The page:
Hino lacquer ware is a traditional handicraft in Hino-cho, Gamo-gun, Shiga Prefecture. The craft dates back to 1533, when Gamo Sadahide, the castellan of Hino Castle, planned to build a castle town. He assembled woodcraftsmen and lacquerers working at the foot of Mt. Watamuki and made them live in the specially arranged blocks of Nusi-machi (lacquerers’ town) and Kataji-machi (woodcraftsmen’s town), where the making of Hino lacquered bowls started.
As Sadahide’s grandson Ujisato was transferred to another place in 1584, the making of this craft declined for a short time. However, as Ohmi-Hino merchants were willing to sell Hino bowls as their staple merchandise, the production of Hino bowls started to grow again and its name came to be widely known. Most of the early products that are still existing today are vessels for ceremonial use. They are characterized by the heavy body and thick foot rim.
In 2001, efforts to revive this traditional craft started by volunteers in the town. They are now working on the production of lacquer ware that can be durable for daily use.
The Shibukawa Merchant House comprises into one inn the shops, houses and warehouses of the largest seafood merchants in Aizu. The Shibukawa Merchant House used to be a large shop which sold seafood.
Today, the floors have absolutely no trace of dust anywhere and are always polished till they shine, in order for customers to feel at home. There is a room in the annex named 'Room of Patriotism' where the uncle of the late owner, Zensuke Shibukawa, spent his boyhood. In business since the early Meiji period, in addition to the Shibukawa Family, more than 50 servants lived in the mansion at the height of its prosperity.
Many locations for sightseeing such as the Amida Temple can be found in the vicinity. There are many activities for visitors, such as taking a stroll through the streets that had prospered during the Meiji and Taisho periods. These streets still retain their 'Taisho Roman' atmosphere, allowing visitors to enjoy the feeling of slipping back through time.
The Omi merchants (Omi shonin) were based in Omi, but peddled their merchandise around Japan. The majority of them came from Omi-hachiman, Hino and Gokasho. Merchants from the latter, were known as Gokasho shonin.
Gokasho is known as the origin of the Omi merchants, who became considerably wealthy. Within the city, many mansions and gardens can be seen. The old city has been designated as an important cultural architecture preservation area. Some of the houses are open to visitors. Many of the shops and business enterprises that were founded in the late-Edo to Meiji period are still carrying out business today.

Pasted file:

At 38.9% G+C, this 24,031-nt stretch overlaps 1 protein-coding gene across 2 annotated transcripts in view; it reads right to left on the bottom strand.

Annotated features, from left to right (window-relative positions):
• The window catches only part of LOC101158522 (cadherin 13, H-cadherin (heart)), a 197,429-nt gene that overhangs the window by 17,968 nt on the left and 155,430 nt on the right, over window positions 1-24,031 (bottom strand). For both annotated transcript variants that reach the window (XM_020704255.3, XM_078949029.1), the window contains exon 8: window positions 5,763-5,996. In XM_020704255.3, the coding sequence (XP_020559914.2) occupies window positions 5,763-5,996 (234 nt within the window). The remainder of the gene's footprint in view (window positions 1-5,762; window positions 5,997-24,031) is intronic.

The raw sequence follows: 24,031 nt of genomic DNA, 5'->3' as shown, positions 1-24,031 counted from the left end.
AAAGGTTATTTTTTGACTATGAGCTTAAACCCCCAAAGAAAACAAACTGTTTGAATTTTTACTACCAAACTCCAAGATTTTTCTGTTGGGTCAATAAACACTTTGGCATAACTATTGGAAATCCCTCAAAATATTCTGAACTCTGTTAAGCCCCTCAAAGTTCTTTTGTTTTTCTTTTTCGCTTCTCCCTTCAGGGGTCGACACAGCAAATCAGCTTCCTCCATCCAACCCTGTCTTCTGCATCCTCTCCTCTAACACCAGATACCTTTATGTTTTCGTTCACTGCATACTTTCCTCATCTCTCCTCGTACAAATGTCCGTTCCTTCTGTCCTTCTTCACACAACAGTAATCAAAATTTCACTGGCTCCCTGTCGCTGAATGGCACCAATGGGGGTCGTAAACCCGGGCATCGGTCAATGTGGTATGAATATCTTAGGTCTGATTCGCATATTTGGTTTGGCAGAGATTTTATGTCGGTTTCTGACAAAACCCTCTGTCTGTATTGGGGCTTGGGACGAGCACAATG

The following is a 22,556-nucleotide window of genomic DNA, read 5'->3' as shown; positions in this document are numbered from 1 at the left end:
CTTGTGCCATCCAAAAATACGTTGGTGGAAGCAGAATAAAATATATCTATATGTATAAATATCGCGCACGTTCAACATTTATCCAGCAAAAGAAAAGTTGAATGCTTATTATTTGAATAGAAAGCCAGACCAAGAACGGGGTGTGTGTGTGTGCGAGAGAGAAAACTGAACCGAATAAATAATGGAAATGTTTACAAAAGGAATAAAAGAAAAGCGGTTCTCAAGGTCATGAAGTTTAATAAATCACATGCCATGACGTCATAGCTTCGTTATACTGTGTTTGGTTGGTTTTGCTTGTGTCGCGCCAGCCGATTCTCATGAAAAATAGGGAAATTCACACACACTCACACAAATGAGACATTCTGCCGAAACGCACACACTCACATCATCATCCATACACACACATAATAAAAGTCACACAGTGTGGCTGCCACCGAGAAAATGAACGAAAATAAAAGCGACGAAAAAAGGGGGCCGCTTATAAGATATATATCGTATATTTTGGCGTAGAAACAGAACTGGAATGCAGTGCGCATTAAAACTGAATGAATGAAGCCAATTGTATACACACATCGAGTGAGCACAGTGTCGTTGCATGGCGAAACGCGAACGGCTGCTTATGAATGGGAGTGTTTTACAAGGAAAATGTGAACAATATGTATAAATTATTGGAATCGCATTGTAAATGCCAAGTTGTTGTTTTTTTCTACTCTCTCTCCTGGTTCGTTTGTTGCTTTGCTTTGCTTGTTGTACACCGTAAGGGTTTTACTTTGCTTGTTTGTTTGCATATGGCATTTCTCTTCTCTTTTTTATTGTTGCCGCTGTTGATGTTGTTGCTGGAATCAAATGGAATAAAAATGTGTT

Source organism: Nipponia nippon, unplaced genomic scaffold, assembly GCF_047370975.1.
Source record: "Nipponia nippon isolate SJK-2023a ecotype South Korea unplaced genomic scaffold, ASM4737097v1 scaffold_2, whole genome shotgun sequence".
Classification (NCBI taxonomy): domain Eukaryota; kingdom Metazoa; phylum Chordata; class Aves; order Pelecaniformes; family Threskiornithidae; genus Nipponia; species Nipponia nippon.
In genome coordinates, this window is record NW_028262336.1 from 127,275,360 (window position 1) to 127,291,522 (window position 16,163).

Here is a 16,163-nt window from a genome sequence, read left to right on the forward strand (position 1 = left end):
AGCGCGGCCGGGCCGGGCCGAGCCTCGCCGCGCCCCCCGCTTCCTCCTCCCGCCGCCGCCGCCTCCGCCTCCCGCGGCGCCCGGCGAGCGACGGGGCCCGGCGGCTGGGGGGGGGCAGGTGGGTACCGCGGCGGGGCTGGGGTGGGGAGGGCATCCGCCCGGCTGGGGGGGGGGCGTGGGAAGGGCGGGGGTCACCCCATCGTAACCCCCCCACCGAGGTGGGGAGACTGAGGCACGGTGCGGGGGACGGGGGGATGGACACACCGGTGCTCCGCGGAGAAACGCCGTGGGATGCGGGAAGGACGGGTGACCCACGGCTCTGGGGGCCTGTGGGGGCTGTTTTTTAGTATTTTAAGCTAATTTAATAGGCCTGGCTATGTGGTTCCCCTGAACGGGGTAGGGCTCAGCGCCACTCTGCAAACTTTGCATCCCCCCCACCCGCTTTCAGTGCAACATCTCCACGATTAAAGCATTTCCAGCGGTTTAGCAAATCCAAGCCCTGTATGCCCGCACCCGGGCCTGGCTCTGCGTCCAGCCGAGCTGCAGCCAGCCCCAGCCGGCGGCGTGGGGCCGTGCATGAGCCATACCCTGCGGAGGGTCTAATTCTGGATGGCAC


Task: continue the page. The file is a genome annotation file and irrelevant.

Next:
Waka-enoshima is located in Kamakura, Kanagawa Prefecture, and is Japan's oldest harbor. The city of Kamakura was utilized as a port during the Kamakura period, and was bustling with merchant ships from all over Japan and China. Yet, due to the shallowness of the port for a considerable distance from shore, many ships found it inconvenient to unload, while some were shipwrecked due to carelessness.
During the first year of the Jyoei era (1232), the monk O-amidabutsu was granted permission by Masatoki Hojo to lay down Izu rocks in the water as a foundation for a man-made harbor island. A temple called the Gokuraku Temple was later built on top of it to manage the harbor. This was the start of the oldest harbor in Japan, Waka-enoshima.
The island was later used as a port during the Edo period, but due to numerous earthquakes and erosion, only a large mound of rocks can be seen during low tide now. Pieces of old ceramic pottery dating back to former trading days, as well as tidal pool sea organisms can be found on the island.
Waka-enoshima is a monument that reminds visitors of the glory of the Kamakura period.
The Tenryohita Doll's Festival takes place each year on 3 March, Girls' Day, in Hita-shi, Oita Prefecture. At this time, dolls and doll-making tools are displayed in about 20 old family houses and reference libraries throughout the town.